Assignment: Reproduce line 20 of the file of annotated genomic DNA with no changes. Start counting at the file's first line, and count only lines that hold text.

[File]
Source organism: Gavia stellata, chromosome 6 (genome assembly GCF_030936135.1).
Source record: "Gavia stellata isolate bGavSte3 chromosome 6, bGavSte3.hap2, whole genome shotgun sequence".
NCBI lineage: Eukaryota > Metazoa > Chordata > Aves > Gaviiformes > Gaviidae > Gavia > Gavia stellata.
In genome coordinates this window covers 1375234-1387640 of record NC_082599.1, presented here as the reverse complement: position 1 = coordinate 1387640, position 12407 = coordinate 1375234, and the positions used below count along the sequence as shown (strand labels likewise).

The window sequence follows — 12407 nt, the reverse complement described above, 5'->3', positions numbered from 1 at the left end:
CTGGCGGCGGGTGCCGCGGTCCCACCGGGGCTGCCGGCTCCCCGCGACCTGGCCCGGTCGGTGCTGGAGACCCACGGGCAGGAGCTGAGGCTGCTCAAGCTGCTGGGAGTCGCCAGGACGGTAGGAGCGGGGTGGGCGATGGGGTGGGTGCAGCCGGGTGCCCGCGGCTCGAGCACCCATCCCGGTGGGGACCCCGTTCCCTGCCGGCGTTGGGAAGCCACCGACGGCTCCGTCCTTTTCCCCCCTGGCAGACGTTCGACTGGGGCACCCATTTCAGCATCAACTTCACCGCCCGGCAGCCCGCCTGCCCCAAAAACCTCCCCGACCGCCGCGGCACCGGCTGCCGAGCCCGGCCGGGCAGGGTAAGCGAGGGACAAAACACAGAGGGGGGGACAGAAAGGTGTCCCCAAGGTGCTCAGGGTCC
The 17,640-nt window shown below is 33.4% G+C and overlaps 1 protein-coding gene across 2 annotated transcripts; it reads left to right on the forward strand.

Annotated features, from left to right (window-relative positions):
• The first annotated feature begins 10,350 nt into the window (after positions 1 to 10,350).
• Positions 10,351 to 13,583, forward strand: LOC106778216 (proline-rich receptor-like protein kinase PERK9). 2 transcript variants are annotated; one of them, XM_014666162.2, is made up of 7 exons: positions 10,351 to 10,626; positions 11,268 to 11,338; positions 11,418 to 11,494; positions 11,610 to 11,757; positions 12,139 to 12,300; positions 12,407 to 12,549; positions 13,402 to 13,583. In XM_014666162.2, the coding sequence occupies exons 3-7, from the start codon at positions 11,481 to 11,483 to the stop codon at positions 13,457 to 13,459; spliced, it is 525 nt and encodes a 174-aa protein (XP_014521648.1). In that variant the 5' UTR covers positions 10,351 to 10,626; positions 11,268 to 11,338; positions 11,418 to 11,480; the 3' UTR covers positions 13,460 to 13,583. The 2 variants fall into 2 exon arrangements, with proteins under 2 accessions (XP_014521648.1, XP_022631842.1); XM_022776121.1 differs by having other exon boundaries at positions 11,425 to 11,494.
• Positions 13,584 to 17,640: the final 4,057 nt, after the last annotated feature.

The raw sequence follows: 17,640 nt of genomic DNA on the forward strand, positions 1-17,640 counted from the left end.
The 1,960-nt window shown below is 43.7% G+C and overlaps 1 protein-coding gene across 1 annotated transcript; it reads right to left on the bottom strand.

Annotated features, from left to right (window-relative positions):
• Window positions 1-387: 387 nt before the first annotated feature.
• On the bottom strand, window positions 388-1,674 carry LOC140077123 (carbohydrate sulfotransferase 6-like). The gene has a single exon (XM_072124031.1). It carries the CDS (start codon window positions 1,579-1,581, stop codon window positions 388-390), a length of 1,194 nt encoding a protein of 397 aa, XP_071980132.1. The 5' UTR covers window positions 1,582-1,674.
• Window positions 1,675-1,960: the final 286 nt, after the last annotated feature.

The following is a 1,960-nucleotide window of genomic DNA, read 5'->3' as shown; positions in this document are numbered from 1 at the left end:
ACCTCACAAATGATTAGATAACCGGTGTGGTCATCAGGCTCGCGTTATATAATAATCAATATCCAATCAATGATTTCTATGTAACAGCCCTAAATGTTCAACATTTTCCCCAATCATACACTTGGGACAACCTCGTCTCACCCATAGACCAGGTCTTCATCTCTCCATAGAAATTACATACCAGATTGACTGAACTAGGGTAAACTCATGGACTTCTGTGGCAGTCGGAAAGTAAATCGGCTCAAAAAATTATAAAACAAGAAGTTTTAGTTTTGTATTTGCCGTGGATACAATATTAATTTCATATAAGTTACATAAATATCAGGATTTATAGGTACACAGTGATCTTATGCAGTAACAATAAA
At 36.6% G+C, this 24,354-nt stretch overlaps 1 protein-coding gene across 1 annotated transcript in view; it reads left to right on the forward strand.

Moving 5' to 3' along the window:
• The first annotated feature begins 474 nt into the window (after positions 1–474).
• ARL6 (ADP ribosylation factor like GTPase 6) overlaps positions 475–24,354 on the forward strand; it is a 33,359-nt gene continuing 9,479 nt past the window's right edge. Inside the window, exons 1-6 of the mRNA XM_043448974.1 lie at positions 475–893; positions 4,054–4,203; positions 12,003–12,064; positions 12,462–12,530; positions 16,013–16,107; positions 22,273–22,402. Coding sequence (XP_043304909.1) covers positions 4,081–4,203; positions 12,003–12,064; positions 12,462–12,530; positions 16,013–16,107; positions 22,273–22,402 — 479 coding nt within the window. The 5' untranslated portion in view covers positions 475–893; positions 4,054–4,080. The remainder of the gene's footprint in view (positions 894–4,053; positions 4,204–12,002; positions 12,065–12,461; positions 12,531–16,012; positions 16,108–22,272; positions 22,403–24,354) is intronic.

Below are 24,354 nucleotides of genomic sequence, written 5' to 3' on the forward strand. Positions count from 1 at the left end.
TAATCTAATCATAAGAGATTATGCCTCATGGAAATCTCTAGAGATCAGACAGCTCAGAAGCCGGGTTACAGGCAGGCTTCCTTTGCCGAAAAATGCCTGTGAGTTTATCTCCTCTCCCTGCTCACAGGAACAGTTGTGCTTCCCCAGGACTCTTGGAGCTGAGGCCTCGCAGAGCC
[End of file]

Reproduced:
At 36.6% G+C, this 24,354-nt stretch overlaps 1 protein-coding gene across 1 annotated transcript in view; it reads left to right on the forward strand.